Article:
<p>There are many reasons! Here are a few:
<ol>
  <li>Timers have no persistence mechanism.</li>
  <li>Timers have inflexible scheduling (only able to set start-time & repeat
      interval, nothing based on dates, time of day, etc.)</li>
  <li>Timers don't utilize a thread-pool (one thread per timer)</li>
  <li>Timers have no real management schemes - you'd have to write your own
      mechanism for being able to remember, organize and retreive your tasks by
      name, etc.</li>
</ol>
</p>

<hr /><!-- ----------------------------------------------------------------------- -->

<a name="build"></a>
<h4>How do I build the Quartz source?</h4>
<p>Although Quartz ships "pre-built" many people like to make their own
alterations and/or build the latest 'non-released' version of Quartz from
CVS.  To do this, follow the instructions in the "README.TXT" file that
ships with Quartz.</p>

<hr /><!-- ----------------------------------------------------------------------- -->

<a name="scalability"></a>
<h4>How many jobs is Quartz capable of running?</h4>

<p>This is a tough question to answer... the answer is basically "it depends".</p>

<p>I know you hate that answer, to here's some information about what it depends
"on".</p>

<p>First off, the JobStore that you use plays a significant factor.  The
RAM-based JobStore is MUCH (1000x) faster than the JDBC-based JobStore.
The speed of JDBC-JobStore depends almost entirely on the speed of the connection
to your database, which data base system that you use, and what hardware the
database is running on.  Quartz actually does very little processing itself, nearly
all of the time is spent in the database.  Of course RAMJobStore has a more finite
limit on how many Jobs & Triggers can be stored, as you're sure to have less
RAM than hard-drive space for a database.  You may also look at the FAQ
"<a href="#jdbcjobstore">How do I improve the performance of JDBC-JobStore?</a>"</p>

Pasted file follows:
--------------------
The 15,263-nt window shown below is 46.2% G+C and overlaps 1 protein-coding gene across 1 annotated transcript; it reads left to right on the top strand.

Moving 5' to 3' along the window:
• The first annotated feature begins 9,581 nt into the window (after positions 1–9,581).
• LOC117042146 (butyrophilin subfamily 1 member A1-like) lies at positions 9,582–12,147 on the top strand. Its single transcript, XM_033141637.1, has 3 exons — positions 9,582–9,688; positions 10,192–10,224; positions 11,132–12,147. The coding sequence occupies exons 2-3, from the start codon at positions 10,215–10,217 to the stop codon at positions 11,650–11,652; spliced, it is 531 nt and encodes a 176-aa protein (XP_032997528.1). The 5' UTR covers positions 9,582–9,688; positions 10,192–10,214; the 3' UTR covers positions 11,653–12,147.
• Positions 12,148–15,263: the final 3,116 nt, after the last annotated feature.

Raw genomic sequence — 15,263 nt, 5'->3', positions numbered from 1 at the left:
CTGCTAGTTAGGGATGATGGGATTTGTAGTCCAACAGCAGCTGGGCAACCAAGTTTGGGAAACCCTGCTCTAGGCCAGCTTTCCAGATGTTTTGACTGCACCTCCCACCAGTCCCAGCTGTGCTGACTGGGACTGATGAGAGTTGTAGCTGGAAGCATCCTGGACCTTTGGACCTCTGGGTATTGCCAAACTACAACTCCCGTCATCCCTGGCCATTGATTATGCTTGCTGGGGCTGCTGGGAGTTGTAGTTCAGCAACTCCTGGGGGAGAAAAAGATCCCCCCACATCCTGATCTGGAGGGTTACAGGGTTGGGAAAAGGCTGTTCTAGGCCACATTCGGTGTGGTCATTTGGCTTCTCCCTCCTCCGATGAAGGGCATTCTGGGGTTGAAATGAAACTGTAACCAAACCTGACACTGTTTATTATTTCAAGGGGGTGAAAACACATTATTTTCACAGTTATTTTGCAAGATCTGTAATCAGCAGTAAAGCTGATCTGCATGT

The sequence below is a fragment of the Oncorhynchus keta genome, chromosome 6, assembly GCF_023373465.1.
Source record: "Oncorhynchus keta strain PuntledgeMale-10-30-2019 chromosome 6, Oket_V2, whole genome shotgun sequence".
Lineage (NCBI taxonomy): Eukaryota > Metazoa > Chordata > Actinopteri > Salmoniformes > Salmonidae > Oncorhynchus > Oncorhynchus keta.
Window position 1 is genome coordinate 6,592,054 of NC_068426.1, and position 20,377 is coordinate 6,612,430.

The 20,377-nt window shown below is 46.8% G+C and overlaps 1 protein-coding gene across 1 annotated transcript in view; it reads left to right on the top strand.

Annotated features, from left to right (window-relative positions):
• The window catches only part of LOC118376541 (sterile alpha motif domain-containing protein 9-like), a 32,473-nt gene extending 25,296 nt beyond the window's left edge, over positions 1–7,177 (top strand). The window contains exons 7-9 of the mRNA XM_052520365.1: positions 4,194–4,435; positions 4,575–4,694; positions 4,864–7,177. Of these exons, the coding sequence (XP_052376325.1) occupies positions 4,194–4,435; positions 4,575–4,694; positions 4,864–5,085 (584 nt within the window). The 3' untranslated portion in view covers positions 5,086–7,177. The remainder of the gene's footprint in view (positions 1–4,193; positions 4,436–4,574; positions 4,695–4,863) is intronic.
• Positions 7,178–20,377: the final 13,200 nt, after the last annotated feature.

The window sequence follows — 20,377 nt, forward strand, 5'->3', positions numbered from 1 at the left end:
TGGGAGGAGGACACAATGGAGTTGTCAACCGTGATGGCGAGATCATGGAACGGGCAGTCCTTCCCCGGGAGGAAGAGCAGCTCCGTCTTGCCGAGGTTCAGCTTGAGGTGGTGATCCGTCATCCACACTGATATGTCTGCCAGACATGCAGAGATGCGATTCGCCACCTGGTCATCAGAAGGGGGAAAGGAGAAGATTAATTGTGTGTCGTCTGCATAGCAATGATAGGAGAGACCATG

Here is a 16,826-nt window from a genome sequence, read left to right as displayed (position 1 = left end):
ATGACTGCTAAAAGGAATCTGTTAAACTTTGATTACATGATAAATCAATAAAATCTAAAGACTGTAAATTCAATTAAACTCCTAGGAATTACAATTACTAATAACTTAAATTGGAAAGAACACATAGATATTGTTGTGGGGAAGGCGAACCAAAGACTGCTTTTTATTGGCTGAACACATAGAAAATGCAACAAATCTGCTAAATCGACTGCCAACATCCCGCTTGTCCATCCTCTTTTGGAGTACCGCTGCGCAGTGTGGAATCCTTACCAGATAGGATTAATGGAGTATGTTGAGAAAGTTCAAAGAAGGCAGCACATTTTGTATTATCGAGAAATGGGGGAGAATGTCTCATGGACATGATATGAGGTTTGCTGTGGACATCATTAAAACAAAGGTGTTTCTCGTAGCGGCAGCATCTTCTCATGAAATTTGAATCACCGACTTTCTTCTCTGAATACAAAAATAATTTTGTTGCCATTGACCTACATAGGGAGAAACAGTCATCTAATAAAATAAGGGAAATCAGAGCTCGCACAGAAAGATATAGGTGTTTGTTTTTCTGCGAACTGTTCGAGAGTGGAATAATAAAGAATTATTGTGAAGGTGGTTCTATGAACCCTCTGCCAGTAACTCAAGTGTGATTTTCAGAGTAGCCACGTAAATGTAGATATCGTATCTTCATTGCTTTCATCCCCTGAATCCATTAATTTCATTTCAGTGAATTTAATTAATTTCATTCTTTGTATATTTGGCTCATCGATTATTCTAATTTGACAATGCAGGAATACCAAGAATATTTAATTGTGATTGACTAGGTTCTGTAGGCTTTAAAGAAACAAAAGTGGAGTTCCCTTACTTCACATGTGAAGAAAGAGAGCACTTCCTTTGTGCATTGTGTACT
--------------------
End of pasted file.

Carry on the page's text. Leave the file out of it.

<p>So, the limitting factor of the number of Triggers and Jobs Quartz can
"store" and monitor is really the amount of storage space available to
the JobStore (either the amount of RAM or the amount of disk space).</p>

<p>Now, aside from "how many can I store?" is the question of "how many jobs
can Quartz be running at the same moment in time?"</p>

<p>One thing that CAN slow down quartz itself is using a lot of listeners
(TriggerListeners, JobListeners, and SchedulerListeners).  The time spent in
each listener obviously adds into the time spent "processing" a job's execution,
outside of actual execution of the job.  This doesn't mean that you should be
terrified of using listeners, it just means that you should use them judiciously
- don't create a bunch of "global" listeners if you can really make more
specialized ones.  Also don't do "expensive" things in the listeners, unless
you really need to.  Also be mindful that many plug-ins (such as the "history"
plugin) are actually listeners.</p>

<p>The actual number of jobs that can be running at any moment in time is
limitted by the size of the thread pool.  If there are five threads in the pool,
no more than five jobs can run at a time.  Be careful of making a lot of threads
though, as the JVM, Operating System, and CPU all have a hard time juggling lots
of threads, and performance degrades just because of all of the management.  In
most cases performance starts to tank as you get into the hundreds of threads.
Be mindful that if you're running within an application server, it probably
has created at least a few dozen threads of its own!</p>

<p>Aside from those factors, <i><b>it really comes down to what your jobs DO</b></i>.  If
your jobs take a long time to complete their work, and/or their work is very
CPU-intensive, then you're obviously not going to be able to run very many
jobs at once, nor very many in a given spanse of time.</p>

<p>Finally, if you just can't get enough horse-power out of one Quartz instance,
you can always load-balance many Quartz instances (on separate machines).  Each
will run the jobs out of the shared database on a first-come first-serve basis,
as quickly as the triggers need fired.</p>

<p>So here you are this far into the answer of "how many", and I still haven't
given you a number ;-)   And I really hate to, because of all of the variables
mentioned above.  So let me just say, there are installments of Quartz out there
that are managing hundreds-of-thousands of Jobs and Triggers, and that at any